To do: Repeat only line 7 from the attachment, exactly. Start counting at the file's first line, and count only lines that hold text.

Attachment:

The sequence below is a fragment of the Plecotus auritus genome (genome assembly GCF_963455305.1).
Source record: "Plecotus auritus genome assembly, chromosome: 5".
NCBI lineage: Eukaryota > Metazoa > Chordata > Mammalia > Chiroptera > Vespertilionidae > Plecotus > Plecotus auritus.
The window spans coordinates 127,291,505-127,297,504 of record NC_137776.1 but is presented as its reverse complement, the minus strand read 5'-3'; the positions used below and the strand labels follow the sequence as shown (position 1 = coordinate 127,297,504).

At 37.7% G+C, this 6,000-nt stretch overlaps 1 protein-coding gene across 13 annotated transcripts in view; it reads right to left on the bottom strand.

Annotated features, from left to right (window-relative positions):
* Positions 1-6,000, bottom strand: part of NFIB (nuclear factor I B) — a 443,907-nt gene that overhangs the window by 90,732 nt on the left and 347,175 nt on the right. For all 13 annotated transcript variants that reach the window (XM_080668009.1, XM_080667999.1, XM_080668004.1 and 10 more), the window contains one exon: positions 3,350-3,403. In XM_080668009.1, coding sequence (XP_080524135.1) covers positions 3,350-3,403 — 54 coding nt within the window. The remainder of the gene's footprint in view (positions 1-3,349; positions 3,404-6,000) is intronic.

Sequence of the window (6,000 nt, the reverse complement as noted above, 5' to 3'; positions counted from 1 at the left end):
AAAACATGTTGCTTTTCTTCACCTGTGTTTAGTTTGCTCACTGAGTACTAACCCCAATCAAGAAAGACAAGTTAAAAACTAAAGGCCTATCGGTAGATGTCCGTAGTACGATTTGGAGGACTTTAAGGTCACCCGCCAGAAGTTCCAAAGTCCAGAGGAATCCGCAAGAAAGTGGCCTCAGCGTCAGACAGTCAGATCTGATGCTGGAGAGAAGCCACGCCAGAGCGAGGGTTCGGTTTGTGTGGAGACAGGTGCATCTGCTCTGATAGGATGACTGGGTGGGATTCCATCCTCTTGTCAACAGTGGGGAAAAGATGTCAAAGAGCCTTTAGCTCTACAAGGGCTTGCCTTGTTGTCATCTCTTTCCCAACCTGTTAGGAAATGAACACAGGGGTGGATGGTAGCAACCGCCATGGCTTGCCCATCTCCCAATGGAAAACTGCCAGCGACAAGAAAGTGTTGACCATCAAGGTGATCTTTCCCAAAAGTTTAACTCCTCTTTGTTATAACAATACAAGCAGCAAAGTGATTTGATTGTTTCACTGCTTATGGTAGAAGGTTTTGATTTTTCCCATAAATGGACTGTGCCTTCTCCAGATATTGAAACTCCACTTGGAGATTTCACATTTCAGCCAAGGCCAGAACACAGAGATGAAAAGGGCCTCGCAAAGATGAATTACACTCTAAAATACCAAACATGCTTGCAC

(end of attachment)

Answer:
* Positions 1-6,000, bottom strand: part of NFIB (nuclear factor I B) — a 443,907-nt gene that overhangs the window by 90,732 nt on the left and 347,175 nt on the right. For all 13 annotated transcript variants that reach the window (XM_080668009.1, XM_080667999.1, XM_080668004.1 and 10 more), the window contains one exon: positions 3,350-3,403. In XM_080668009.1, coding sequence (XP_080524135.1) covers positions 3,350-3,403 — 54 coding nt within the window. The remainder of the gene's footprint in view (positions 1-3,349; positions 3,404-6,000) is intronic.